Call it the May mystery.
Credit card debt jumped by the biggest month-over-month percentage since November 2007 (the month before the official start of the Great Recession, if you're keeping count). Revolving balances increased by $8 billion in May to $870.2 billion from the month before, according to the Federal Reserve's latest stats released Monday.
That begs the question: What in the heck happened in May that made more Americans charge purchases?
Typically, economists say an uptick in credit card debt is good news because it means U.S. consumers feel more confident about borrowing money and paying it back, all around a positive sign for the economy. But this time, the jump is too big for that reasoning.
A sampling of economist statements from media reports covering these Fed stats reveals that they think it's because consumers are struggling financially. They have some valid points. Piece of evidence No. 1: Consumer confidence slid, according to an oft-cited index from the Conference Board.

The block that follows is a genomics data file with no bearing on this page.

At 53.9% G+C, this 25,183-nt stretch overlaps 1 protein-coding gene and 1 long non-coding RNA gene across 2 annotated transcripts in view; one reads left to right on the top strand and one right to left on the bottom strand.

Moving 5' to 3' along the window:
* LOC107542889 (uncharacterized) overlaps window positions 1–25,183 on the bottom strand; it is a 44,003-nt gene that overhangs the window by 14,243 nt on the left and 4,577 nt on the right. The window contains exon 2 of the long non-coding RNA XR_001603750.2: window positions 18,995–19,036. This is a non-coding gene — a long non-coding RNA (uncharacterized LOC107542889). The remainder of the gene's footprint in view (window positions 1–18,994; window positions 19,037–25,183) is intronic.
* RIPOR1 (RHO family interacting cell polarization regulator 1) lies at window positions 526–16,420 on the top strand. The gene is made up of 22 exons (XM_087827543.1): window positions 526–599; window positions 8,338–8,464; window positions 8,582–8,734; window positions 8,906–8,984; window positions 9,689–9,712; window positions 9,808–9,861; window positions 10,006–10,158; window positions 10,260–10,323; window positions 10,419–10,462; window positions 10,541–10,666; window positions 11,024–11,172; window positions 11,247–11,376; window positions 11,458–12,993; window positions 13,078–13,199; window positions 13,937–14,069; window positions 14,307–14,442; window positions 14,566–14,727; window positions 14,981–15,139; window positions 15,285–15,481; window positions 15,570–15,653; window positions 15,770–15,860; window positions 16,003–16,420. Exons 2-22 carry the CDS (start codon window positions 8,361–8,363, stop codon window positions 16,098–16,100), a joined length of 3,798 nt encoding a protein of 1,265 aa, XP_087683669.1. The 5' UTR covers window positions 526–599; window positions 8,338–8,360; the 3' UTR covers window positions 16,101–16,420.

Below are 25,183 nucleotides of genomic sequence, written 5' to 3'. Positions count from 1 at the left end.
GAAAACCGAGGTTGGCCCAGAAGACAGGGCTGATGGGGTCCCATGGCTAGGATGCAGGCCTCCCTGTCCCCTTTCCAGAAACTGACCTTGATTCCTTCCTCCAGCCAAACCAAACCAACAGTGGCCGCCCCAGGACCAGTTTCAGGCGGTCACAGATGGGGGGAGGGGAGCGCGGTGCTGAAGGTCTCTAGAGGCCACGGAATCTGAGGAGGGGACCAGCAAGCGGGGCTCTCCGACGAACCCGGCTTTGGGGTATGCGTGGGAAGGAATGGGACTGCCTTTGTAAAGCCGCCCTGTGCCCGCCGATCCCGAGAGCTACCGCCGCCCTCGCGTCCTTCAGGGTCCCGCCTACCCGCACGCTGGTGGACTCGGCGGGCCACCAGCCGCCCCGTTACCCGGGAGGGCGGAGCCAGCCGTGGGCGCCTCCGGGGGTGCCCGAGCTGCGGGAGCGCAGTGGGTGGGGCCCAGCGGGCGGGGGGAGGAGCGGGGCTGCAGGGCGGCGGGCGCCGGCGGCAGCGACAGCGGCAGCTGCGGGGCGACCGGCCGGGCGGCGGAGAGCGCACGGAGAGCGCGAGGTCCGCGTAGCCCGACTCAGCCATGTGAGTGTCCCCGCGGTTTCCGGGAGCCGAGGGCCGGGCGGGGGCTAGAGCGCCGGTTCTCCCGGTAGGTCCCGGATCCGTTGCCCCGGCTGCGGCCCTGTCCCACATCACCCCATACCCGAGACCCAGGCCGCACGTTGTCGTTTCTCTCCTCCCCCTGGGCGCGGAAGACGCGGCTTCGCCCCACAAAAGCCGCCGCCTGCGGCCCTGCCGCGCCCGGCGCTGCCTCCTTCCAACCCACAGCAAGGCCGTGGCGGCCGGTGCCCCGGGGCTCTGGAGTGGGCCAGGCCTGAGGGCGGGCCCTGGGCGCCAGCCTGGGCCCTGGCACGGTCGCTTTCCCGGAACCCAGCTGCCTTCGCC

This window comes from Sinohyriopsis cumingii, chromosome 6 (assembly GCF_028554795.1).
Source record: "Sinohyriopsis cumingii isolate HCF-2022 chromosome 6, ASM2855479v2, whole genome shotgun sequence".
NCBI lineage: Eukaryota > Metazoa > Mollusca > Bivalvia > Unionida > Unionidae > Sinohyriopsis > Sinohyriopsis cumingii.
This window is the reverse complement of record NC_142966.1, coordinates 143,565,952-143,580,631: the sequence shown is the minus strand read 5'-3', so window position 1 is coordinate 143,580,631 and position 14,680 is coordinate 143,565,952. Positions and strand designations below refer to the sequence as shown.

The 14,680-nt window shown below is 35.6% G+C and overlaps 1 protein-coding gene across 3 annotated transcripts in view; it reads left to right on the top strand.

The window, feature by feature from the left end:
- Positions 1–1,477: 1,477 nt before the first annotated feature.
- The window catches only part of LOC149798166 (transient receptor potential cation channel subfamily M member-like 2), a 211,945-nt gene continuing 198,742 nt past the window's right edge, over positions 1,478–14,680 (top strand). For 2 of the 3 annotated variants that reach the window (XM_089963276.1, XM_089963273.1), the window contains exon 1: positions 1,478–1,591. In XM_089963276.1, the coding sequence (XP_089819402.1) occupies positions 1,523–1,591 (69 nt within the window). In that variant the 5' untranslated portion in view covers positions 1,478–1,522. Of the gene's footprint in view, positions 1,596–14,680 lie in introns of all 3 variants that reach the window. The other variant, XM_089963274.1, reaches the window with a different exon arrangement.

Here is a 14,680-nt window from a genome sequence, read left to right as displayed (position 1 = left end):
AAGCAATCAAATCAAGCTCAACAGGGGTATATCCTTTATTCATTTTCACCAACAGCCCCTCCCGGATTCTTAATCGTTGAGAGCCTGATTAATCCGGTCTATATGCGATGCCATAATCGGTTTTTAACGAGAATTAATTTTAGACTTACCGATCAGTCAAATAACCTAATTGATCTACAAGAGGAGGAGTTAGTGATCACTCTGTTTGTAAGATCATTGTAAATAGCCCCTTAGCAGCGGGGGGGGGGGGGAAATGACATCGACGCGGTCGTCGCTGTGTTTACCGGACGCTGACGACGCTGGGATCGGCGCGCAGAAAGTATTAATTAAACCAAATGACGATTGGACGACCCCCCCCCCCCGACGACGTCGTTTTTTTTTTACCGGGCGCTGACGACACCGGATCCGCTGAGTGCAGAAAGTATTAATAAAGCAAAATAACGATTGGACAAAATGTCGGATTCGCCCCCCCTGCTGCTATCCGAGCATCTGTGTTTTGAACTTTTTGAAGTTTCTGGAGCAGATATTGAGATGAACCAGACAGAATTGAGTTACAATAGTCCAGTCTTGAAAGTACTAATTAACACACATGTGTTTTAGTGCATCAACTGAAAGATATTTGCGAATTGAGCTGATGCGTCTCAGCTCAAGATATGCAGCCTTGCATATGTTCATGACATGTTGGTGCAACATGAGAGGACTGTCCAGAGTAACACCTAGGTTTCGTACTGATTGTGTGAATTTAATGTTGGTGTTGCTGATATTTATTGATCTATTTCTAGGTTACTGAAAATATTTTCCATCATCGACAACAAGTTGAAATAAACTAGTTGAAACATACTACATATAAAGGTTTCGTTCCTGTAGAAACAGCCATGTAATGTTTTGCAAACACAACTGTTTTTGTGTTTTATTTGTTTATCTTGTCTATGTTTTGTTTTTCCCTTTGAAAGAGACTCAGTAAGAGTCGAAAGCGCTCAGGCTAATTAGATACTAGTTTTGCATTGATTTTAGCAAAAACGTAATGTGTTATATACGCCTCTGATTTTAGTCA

Piece of evidence No. 2: lifeless job growth. The economy added on average 75,000 jobs per month from April through June, hardly a number to write Mom about.
Piece of evidence No. 3: GDP. Gross domestic product, that measure of an economy's engine strength, was lackluster in the first quarter and smarter prognosticators than me are guessing it slowed even more during the spring.
Let me add another piece of evidence to the pot. More than 400,000 long-term out-of-work Americans lost unemployment benefits by May 12 due to cuts in federal assistance, according to the National Employment Law Project, or NELP. The nonprofit advocacy for workers broke it down this way: 32,300 Americans lost jobless benefits in January and February; another 131,600 lost them in April; and 246,900 kissed them goodbye in May. More are on the way this year, NELP says.
So, it's probably a safe bet some of those people who lost jobless benefits turned to credit cards to fill in the gaps. That's certainly a bad sign.
Of course, there are other explanations for the boost in credit card debt. Maybe more people booked their summer vacations on their credit cards, or more college grads are spending on furnishing their new place. Whatever the case, keep the charging smart. Spend only what you can afford to pay off every month, or else your credit card will be the undoing of your financial security.
Did you charge more in May? If so, why?
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